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Elementary schools may open for in-person education if waivers granted
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Santa Barbara County

Elementary schools may open for in-person education if waivers granted

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Students walk to Alice Shaw Elementary School in October 2018

Elementary school students, like these headed for Alice Shaw Elementary School in October 2018, could once again be on their way to classes on campuses if their schools qualify for a waiver from the Santa Barbara County Health Department and California Department of Public Health.

Elementary schools in Santa Barbara County will be allowed to open for in-person education provided they apply for waivers and submit a plan that meets California Department of Public Health and county health officer scrutiny.

The potential for schools offering classes for kindergarten through sixth grade to reopen was announced Tuesday during a report to the County Board of Supervisors and is based on the drop in the county’s case rate over the previous 14 days.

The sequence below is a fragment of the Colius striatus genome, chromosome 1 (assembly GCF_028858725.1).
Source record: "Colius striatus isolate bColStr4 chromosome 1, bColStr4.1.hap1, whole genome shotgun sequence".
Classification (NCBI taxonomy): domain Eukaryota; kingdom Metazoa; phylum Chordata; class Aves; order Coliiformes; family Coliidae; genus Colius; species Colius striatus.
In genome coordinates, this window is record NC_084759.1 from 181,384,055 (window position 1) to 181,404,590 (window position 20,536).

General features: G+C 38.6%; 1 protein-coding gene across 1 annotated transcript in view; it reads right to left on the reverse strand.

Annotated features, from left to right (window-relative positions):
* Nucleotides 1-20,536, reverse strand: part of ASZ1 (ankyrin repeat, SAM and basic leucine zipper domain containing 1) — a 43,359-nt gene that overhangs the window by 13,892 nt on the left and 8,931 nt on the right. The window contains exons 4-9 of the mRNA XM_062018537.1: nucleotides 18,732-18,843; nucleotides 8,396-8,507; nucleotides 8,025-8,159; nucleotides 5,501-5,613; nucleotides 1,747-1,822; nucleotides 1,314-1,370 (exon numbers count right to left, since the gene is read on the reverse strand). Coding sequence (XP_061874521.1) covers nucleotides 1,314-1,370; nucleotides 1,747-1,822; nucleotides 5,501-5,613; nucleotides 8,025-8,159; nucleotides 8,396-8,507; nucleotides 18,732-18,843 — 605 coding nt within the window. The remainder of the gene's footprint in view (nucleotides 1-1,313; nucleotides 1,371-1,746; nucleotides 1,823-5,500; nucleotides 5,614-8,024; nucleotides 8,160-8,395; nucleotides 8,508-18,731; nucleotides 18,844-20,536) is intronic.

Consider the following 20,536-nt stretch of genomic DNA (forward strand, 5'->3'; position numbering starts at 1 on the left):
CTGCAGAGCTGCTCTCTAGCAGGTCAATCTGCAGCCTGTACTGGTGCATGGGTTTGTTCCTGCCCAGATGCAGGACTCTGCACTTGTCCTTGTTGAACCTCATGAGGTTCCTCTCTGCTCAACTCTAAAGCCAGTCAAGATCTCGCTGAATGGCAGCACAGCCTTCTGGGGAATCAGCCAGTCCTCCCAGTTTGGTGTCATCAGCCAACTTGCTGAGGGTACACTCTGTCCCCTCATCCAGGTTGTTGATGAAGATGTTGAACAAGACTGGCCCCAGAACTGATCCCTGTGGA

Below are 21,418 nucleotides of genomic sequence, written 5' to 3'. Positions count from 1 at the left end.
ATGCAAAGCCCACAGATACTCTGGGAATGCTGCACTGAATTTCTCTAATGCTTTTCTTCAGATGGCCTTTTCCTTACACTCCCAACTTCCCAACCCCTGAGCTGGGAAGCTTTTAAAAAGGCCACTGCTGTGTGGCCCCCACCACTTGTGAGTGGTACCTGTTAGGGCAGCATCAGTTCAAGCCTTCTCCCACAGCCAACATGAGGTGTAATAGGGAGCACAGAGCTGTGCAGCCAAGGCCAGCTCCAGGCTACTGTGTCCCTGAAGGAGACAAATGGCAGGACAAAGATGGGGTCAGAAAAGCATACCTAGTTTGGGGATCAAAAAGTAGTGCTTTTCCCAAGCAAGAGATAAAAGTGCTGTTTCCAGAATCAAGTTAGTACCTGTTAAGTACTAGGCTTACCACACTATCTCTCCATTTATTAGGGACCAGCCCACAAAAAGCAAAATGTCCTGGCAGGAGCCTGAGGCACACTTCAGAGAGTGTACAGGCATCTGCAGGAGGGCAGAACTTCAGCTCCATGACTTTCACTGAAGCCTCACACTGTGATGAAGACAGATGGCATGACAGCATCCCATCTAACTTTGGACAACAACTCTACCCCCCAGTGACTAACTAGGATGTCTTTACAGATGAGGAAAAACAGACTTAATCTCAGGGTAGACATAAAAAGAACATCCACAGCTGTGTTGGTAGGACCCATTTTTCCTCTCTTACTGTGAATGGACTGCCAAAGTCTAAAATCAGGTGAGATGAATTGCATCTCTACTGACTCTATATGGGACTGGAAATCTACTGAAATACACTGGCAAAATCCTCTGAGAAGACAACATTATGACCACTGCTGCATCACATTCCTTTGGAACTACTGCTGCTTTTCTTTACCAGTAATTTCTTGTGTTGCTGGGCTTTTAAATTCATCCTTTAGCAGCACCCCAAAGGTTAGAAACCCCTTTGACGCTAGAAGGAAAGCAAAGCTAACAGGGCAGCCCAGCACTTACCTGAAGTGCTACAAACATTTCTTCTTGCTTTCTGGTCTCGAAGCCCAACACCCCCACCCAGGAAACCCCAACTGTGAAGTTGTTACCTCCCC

Van Do-Reynoso, director of the County Public Health Department, said on July 25, the county’s case rate was 323.4 per 100,000 population, but as of Aug. 17, it had fallen to 158.9 cases per 100,000.

Do-Reynoso noted that’s not enough to meet the criteria for being removed from the state’s monitoring list, which is a case rate of 25 or fewer per 100,000 population.

“The county is still on the [state’s] monitoring list, but because the transmission rate has fallen below the magic number of 200 per 100,000 population, we are able to issue those waivers,” said Dr. Henning Ansorg, county health officer.

Age distribution of COVID-19 in Santa Barbara County

A pie chart from Santa Barbara County Department of Public Health shows how 66% of the COVID-19 cases in the county fall in the 18-to-49 age range, so outreach efforts will focus on that group of residents. 

School superintendents were to be notified of the availability of waivers Tuesday afternoon, Ansorg said, and waiver applications were to be made available online sometime this week.

He said the County Public Health Department is finalizing the waiver and setting up an email address schools can use to submit their applications, which the county will start accepting Friday.

Waivers could be issued — or denied — about two weeks after completed applications have been received by the county, Ansorg said.

Whether a school obtains a waiver to reopen will be heavily influenced by its plan that will detail cleaning and disinfecting procedures, provision of small class sizes, control of entrance and egress, and procedures for daily screening of staff and student health.

Other details in the plan include mandating that staff and students from third to sixth grade wear masks, recommending that kindergarten through second grade students wear masks and maintaining social distancing, Ansorg said.